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(The 2024 Tribeca Film Festival runs June 5-16, and as always, we have many boots on the ground. Check out Chris Reed’s Elizabeth Taylor: The Lost Tapes movie review. Seen it? Join the conversation with HtN on our Letterboxd Page.)

In 1964, journalist and biographer Richard Meryman sat down with actress Elizabeth Taylor for a series of taped interviews, covering a range of topics, from childhood to early stardom to her tempestuous personal life and more. In the new documentary Elizabeth Taylor: The Lost Tapes, director Nanette Burstein (Gringo: The Dangerous Life of John McAfee) uses these recordings as the spine of a fascinating look at this great cinematic icon. On top of that wonderful archive she adds a wealth of film clips, photographs, other period interviews, and the occasional artistic recreation for effect. It’s a well-crafted, engaging celebration of the woman and her œuvre.

Born in 1932, Taylor was raised in California among the children of film professionals, though she was never pushed to enter the business by her parents. Instead, she herself made the leap in 1942, and by the next year was starring in the hit film Lassie Come Home. National Velvet would follow the year after that, further cementing her burgeoning celebrity. At some point in the Meryman tapes the adult Taylor exclaims that she can’t remember a time when she wasn’t famous. Indeed, she was a public figure by the end of World War II.

Through her skillful editing of old footage, including publicity materials from Hollywood Studios, Burstein reveals the repugnant underbelly of all this attention. At 16, she was touted as a sex symbol and was playing onscreen wife to Robert Taylor, 11 years her senior. Listening to sexualized descriptions of her spoken without shame, one shudders at the conflicts she must have felt as she describes to Meryman how different she was on the inside vs. her external image.

But she made many supportive friends, especially among the closeted gay male actors of her time, among them Roddy McDowall, Montgomery Clift, and Rock Hudson. She felt safe with these men, who never hit on her. Her choices of partners from the straight males in her orbit were sometimes less considered (she would marry 8 times, repeating one man, Richard Burton, for 7 husbands in total).

Burstein takes us through her subject’s professional and romantic life from the origins to the time of Meryman’s conversations, covering Taylor’s marriages to Nick Hilton (scion of the hotel family), Michael Wilding, Mike Todd (the first real love match)—who sadly died before his time in a plane crash—then Eddie Fisher (married initially to Debbie Reynolds), and finally Richard Burton. That’s just 5 of the eventual 7 partners, but the vast majority of the movie’s narrative takes place up to the mid-1960s. The final 10 minutes or so cover most of the remaining decades. If that seems rushed, it is, but that doesn’t detract from the documentary’s many strengths.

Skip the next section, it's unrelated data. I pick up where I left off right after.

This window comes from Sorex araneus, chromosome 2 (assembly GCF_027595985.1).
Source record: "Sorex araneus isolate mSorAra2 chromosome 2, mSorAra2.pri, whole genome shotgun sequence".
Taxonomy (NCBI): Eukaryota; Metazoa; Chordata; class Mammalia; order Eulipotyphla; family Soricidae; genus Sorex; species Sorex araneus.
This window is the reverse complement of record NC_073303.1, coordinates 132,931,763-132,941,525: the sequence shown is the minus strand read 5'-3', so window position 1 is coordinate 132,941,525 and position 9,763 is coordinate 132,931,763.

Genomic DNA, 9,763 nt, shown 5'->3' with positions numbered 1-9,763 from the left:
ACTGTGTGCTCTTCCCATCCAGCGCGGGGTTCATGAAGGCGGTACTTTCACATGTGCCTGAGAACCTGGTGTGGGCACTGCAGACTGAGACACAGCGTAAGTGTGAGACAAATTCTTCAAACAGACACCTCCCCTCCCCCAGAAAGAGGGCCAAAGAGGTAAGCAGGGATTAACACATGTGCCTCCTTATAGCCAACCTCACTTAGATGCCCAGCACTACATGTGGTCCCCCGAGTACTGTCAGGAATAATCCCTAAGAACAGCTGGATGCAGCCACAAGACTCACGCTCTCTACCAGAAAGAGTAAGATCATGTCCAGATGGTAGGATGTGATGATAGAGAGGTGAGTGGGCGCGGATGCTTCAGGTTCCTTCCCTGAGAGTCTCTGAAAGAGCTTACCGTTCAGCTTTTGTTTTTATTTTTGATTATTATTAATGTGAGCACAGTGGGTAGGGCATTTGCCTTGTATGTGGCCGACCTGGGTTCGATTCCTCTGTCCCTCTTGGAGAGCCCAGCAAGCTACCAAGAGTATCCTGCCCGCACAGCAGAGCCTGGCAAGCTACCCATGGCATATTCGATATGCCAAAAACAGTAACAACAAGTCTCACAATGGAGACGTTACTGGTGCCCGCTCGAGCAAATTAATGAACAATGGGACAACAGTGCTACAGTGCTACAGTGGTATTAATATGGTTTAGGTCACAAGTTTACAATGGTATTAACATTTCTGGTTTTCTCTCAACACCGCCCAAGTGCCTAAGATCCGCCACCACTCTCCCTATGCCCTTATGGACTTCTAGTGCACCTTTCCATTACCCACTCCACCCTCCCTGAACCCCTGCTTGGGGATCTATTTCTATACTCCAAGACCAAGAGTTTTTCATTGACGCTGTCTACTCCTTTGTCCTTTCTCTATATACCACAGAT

For those looking for entertaining anecdotes about production histories, there are many, including tales of the vastly over-budget Cleopatra, during the initial shooting of which Taylor almost died from pneumonia. She survived, but emerged with a scar on her throat from the hole doctors cut there so she could breathe. During her recovery, she won her first Oscar for Butterfield 8 (a film she apparently hated, as she makes clear many times), a fact she explains to Meryman thusly: “I won the award for my tracheotomy.” Perhaps, but she was also terrific in most of her roles (my personal favorite, not mentioned here, is Reflections in a Golden Eye).

Burstein opens with Taylor stating, “I have made many mistakes, and I don’t know if I can ever pay the bill.” She certainly lived a full life, transitioning into what may be her most important work as an AIDS-research activist in the 1980s. Mistakes are in the eye of the beholder. Elizabeth Taylor was a fully three-dimensional being, and those who judged her (mostly for her romances) are long forgotten. With a movie like this one, Taylor remains as vibrant and vital as ever.

– Christopher Llewellyn Reed (@ChrisReedFilm)

2024 Tribeca Film Festival; Elizabeth Taylor: The Lost Tapes movie; Nanette Burstein

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Christopher Llewellyn Reed is a film critic, filmmaker, and educator. A member of both the Online Film Critics Society (OFCS) and the Washington DC Area Film Critics Association (WAFCA) and a Rotten Tomatoes-approved film critic, he is: lead film critic at Hammer to Nail; editor at Film Festival Today; formerly the host of the award-winning Reel Talk with Christopher Llewellyn Reed, from Dragon Digital Media; and the author of Film Editing: Theory and Practice. In addition, he is one of the founders and former cohosts of The Fog of Truth, a podcast devoted to documentary cinema.

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